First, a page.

Mexico's 'Crisis Of Disappearance': Families Seek Answers More than 60,000 people have died in Mexico's war on drugs over the past six years. But that statistic tells only part of the story. Human-rights groups say thousands more, as many as 25,000 people, have vanished — many at the hands of Mexico's security forces.
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Mexico's 'Crisis Of Disappearance': Families Seek Answers

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Mexico's 'Crisis Of Disappearance': Families Seek Answers

Mexico's 'Crisis Of Disappearance': Families Seek Answers

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  • <iframe src="" width="100%" height="290" frameborder="0" scrolling="no" title="NPR embedded audio player">
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It's MORNING EDITION, from NPR News. I'm Steve Inskeep.


And I'm Renee Montagne.

We begin this morning with what a human rights group calls a crisis in Mexico. For years, we've been hearing about the dead in Mexico's six-year-long drug war - 60,000 so far. But that grisly statistic tells only part of the story. Thousands of people have disappeared during this period. A leaked government document puts the number as high as 25,000.

NPR's Carrie Kahn reports from Monterrey, Mexico.

CARRIE KAHN, BYLINE: Maximina Hernandez says she begged her 23-year old son, Dionicio, to give up his job as a police officer in a suburb of Monterrey. Rival drug cartels have been battling in the northern Mexican city for years.

MAXIMINA HERNANDEZ: (Spanish spoken)

KAHN: But he told her being a police officer was in his blood, a family tradition. He was detailed to guard the town's mayor. But in May of 2007, on his way to work, two men wearing police uniforms stopped him on a busy street, pulled him from his car, and drove him away. That same day, the mayor's other two bodyguards were also abducted. Witnesses say the kidnappers wore uniforms of an elite anti-drug police unit. None of the three men have been seen since.


UNIDENTIFIED GROUP: (Spanish spoken)

ELIZONDO: (Spanish spoken)

UNIDENTIFIED GROUP: (Spanish spoken)

KAHN: Relatives of those disappeared hold hands and pray at this weekly meeting at a downtown Monterrey Human Rights center. There's no shortage of heartbreaking stories here, says Sister Consuelo Morales Elizondo. Morales is a petite woman. A large cross hangs from her neck. She's been a thorn in the side of authorities in Monterrey, pushing officials to do more to aid relatives of the disappeared.

ELIZONDO: (Through translator) What is happening to us here in Mexico these past years, the thousands of disappeared, it is so painful. It is so bleak. We have to stick together for the family members that are left behind. They're the ones who suffer the most.

KAHN: Family members are left with many questions - not only who took their loved ones, but why. The motives for disappearances are murky, sometimes involving drug traffickers, sometimes state security forces, sometimes both.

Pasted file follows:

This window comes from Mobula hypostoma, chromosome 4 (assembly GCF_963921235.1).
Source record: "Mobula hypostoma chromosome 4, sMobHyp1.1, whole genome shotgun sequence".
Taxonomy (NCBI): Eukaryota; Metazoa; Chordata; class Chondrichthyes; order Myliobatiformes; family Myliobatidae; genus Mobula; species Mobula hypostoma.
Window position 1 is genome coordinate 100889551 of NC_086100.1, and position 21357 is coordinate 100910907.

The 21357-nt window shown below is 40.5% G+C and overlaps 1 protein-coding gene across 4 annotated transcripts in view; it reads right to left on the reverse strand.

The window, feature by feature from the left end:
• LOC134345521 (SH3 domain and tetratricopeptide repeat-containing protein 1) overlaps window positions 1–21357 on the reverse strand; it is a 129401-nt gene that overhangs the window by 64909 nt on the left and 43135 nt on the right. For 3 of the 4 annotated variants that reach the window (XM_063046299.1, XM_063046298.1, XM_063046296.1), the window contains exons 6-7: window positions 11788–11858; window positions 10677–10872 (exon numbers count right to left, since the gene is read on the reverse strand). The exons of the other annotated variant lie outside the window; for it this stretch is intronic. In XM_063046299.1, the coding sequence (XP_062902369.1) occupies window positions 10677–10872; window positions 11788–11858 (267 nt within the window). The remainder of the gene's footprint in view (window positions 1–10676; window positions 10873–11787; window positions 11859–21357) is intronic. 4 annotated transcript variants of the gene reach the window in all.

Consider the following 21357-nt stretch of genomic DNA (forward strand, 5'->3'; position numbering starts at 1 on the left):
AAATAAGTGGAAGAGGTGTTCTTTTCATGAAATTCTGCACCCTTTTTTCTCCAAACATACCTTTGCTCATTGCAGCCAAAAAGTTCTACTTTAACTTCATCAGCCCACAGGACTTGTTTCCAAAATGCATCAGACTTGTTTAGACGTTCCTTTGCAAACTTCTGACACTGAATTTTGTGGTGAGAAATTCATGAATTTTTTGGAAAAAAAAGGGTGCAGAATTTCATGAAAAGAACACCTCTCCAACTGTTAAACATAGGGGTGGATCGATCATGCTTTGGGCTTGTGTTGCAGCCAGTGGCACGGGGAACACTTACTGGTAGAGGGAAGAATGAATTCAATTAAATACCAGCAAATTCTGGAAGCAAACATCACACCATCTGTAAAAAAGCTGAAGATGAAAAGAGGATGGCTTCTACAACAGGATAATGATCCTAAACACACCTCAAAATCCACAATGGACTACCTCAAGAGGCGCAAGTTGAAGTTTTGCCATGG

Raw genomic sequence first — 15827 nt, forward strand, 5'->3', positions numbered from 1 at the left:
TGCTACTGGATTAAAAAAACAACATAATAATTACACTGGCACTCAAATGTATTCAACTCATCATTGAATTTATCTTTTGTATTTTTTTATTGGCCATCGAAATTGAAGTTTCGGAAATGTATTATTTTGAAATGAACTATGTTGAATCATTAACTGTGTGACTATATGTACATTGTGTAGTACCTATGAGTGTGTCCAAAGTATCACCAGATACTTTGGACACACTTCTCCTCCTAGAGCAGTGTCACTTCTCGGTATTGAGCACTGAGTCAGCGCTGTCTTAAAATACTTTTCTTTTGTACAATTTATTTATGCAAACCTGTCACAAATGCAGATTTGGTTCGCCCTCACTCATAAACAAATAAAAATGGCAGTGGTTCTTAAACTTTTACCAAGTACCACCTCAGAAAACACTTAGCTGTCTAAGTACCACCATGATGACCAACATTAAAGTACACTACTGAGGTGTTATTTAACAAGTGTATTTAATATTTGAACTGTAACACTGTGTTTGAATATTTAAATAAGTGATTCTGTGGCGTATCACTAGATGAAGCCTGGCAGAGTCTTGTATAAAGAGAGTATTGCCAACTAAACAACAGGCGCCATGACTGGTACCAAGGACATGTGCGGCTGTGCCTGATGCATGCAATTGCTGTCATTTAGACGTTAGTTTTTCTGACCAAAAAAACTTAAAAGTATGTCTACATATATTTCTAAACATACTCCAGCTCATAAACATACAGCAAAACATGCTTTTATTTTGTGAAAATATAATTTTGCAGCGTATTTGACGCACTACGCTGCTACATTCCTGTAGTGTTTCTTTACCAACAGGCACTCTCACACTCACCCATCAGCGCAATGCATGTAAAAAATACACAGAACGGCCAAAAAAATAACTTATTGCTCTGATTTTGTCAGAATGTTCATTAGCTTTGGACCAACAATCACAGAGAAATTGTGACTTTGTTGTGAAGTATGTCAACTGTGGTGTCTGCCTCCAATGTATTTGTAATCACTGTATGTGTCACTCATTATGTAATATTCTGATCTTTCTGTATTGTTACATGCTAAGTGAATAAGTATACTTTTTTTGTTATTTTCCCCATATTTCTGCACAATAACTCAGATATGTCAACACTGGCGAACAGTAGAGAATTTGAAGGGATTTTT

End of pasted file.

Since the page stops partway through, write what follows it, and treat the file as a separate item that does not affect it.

Maximina Hernandez says she was so frustrated with a local investigator one day, she told him to get out of his chair and get to work.

HERNANDEZ: (Through translator) I told him: You never leave the office. I always see you here, drinking your soda, with your feet up, eating your chicken. No one is looking for my son.

KAHN: She says that's when the investigator threatened her.

HERNANDEZ: (Through translator) He said I better shut my trap, or they would shut it for me. I told him if he wasn't going to do his job, then get out of the way and let someone else do it.

KAHN: Many families also complain that authorities require relatives to do the bulk of the investigating.


KAHN: That's not true, says Javier Enrique Flores Saldiva, the assistant attorney general for the state of Nuevo Leon. Monterrey is the state's capital.

SALDIVA: (Spanish spoken)

KAHN: Flores says he can't comment on specific cases, but he says his investigators have gotten results and are setting an example for the rest of the country on how to work with victim's groups.

Nuevo Leon has done more than other states when it comes to solving cases of disappeared, says Nik Steinberg of Human Rights Watch. But he adds that is not much of a compliment, given that the vast majority of cases in the state remain unsolved.

Yesterday, the New York-based group released a report documenting hundreds of disappeared cases throughout Mexico. Steinberg says the numbers are staggering, in the tens of thousands.

NIK STEINBERG: With a number that high, we're dealing with a crisis of disappearance in Mexico that's unlike anything we've seen in Latin America in decades.

KAHN: According to Human Rights Watch, many disappearances occur at the hands of security forces. That's exactly what happened in the case of Jehu Sepulveda Garza.

ELBA GARZA: (Spanish spoken)

KAHN: At his family's modest home in a Monterrey suburb, Jehu's mother, Elba Garza, breaks down at the dinning room table. She says her son was a good man. It's just not fair.

His wife, Janet Olazaran Banderas, says two years ago, her husband was picked up by local transit cops for parking on the wrong side of the street. He was taken to the local station, where she was able to reach him on his cell. They'd only been married six months. He told her not to worry.


KAHN: When she called back 15 minutes later, he didn't answer. A videotape at the station shows her husband being handed over to state police. From there, they believe he was transferred to the Navy. None of the police forces will say what happened next, and like thousands, his case remains open and unsolved.

Carrie Kahn, NPR News, Monterrey.

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